I’d not ever heard of David Gelernter
linked to a piece of his in The Weekly Standard
. Provocatively titled A World Without Public Schools, Gelernter argues that the fundamental consensus that lead to the creation of our school system had completely eroded, and that as a result the school system should go with it. If you print the article it goes on for 10 pages, and in several spots his pedigree as an intellectual and a scholar shines through brilliantly.
Then you think about what he wrote, and it all turns to crap. For upon even the most cursory review, the pure asininity of Gelernter’s essay is the only thing that you can take away from it.
From the beginning his central tenet fails to hold up to any sort of scrutiny. Gelernter guiding hypothesis is that, “Public schools are first and foremost agents of the public.” Well and good. He fails, though, to understand just how nuanced the word “public” can be when talking about American education.
Consider your own local school; which public should that school be an agent of? Should it be a reflection of the immediate community, the public by proxy of proximity, or of the state system that funds that school? Or does the scale expand even beyond that, to the school needing to be an agent of, and an advocate for, the national interests? Put more simply, where does local control begin, and by extension, what is the community that you need to gauge the consensus of to define the mission of the school?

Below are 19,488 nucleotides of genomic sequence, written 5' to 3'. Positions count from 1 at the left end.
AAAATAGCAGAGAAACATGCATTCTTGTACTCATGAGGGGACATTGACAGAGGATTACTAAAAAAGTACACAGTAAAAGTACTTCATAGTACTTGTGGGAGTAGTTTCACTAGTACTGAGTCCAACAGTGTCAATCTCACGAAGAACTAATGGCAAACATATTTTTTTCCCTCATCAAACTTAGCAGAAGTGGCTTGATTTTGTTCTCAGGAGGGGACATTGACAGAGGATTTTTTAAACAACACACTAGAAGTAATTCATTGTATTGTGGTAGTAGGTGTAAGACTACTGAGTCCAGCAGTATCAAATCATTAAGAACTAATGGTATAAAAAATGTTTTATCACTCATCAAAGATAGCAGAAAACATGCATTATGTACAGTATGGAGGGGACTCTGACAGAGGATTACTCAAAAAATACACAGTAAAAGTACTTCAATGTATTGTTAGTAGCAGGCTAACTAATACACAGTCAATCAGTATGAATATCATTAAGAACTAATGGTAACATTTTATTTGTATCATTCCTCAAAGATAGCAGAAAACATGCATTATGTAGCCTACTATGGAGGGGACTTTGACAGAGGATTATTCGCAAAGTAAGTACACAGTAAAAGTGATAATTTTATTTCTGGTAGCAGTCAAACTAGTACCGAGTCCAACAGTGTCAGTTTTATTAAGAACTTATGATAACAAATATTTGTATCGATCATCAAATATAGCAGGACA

Gelernter goes on to argue that there is no longer a national consensus, a shared national vision of what is and what should be, and therefore the public schools can no longer advance our national interests and should be scrapped. To prove his point he tries to work a neat rhetorical trick wherein he proves first that there is no consensus, and then that there was, and therefore he must be right. He fails on both counts.
To demonstrate that there is no national consensus Gelernter goes back to the election of 2004, calling it a “split down the middle.” This proves, to him, that we are a divided country that couldn’t possibly agree on even the basics of what it means to be educated. I would argue that what he suggests here should be completely ignored as the useless contrivance of someone without any better evidence to try and carry his point home.
It was an election, and elections are nothing more than opinion polls with really good TV coverage. Why focus on Bush/Kerry, when you could use the 2006 midterm elections, which were a rout for the democrats? Why 2004, and not the opinion polls from today where a plurality think that both our President and our Congress are incapable of running the country? Ask voters today what they think of Nancy Pelosi and you’ll get your consensus in a right hurry, so again—why so much emphasis on 2004?
His fundamental argument, then, that consensus is impossible in America today doesn’t even have the gumption to get out of the gate. It fares slightly better than his other horse in the race, the idea that there was once a national consensus on education—that poor nag dies before it even gets to the track.